“My land and my home means so much to me. It isn’t just a house and it isn’t just some dirt out there that we put some seeds in. …It’s living; it’s a part of me. My grandparents blood, sweat, and tears went into that [land] and my dad’s and now my husband’s and son’s and grandson’s…We’ve stepped on every bit of this land and have put the seed into it on faith that it will grow. And to see it from spring to fall, the crop mature and be harvested and to be used as food or to be put back in the ground as seed to grow again and to feed us all…I just like to be part of that. It just fills my heart…it’s so exciting.” — Norma Ehlers
Family life on a farm in York County was very different from life in town in the 1920s. On the farm, there was no electricity or indoor plumbing. Farming was hard work, with long days and little money. Work and play revolved around the seasons. Every member of the family had chores — milking cows, harnessing horses, gathering eggs, cleaning the outhouse, washing clothes, and more. Children usually walked to school, rain or shine, and spent summers helping in the fields. Farm families looked forward to the fun of school programs, trips to town, church gatherings, and other social events. With help from neighbors, 1920s farm families brought in the harvest, battled fires, coped with accidents and illness, and weathered natural disasters such as tornadoes and drought. Spring, summer, fall, and winter brought different chores and social activities for farm families.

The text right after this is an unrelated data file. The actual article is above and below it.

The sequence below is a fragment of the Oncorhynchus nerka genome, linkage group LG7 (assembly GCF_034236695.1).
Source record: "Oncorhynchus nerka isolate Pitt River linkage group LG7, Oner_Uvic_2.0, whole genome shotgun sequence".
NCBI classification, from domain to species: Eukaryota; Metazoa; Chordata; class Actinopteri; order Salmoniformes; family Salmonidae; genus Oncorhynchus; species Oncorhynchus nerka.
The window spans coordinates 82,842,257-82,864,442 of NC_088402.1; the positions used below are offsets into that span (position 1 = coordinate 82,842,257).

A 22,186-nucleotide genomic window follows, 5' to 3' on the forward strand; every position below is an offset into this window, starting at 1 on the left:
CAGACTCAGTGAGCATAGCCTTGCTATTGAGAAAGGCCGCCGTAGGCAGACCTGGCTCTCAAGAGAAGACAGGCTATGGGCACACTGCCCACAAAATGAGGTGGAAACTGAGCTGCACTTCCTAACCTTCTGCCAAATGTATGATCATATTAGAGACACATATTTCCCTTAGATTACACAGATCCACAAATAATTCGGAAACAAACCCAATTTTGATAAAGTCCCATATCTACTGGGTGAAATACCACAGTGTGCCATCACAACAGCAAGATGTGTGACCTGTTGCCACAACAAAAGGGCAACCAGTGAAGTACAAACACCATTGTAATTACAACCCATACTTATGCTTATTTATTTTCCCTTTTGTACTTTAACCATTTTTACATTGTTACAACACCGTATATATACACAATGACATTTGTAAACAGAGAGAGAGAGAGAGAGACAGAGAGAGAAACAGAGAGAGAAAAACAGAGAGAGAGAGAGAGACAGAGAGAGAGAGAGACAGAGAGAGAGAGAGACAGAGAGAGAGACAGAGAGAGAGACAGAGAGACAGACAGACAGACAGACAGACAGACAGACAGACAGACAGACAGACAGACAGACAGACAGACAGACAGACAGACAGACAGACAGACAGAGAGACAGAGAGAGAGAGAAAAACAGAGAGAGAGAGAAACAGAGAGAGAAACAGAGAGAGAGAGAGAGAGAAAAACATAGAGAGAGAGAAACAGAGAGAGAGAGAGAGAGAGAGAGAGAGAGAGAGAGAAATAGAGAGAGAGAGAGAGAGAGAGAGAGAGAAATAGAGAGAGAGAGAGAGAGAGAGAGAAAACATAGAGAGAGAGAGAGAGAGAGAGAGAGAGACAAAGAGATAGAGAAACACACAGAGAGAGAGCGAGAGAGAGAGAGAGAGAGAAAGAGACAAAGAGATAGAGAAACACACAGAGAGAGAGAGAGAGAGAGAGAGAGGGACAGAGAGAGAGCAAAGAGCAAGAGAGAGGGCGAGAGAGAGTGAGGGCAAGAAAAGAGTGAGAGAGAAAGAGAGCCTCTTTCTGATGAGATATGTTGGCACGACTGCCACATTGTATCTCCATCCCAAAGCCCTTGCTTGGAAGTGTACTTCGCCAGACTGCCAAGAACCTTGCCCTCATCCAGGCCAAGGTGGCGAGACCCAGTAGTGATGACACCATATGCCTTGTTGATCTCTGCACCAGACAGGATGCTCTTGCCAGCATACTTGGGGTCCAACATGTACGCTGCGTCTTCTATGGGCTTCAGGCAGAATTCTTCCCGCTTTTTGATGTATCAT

How was life on the farm different from life in cities?
“The character and quality of life changed dramatically in Nebraska during the 1920s….The effects of technological change were most obvious in the cities. By the 1920s most small cities had paved streets, municipal electricity and water systems, telephone systems, streetlights, and sewage systems… The homes of most urban Nebraskans had running water and indoor plumbing…Electricity appeared in homes on a grand scale during the 1920s, at first for illumination but by the end of the decade for washing or sewing machines, irons, toasters, mixers, and vacuum cleaners…Refrigerators began to replace iceboxes for short-term food preservation, and electric fans began to cool hot summer days.
“Change came more slowly for country people, who would wait another decade or two for electric appliances. Their lives were more profoundly transformed by the gasoline-powered automobile and truck, where effects were especially acute in sparsely populated agricultural states such as Nebraska.” From Nebraska: An Illustrated History, by Frederick Luebke, University of Nebraska, 1995, Lincoln, London.
Written by Claudia Reinhardt.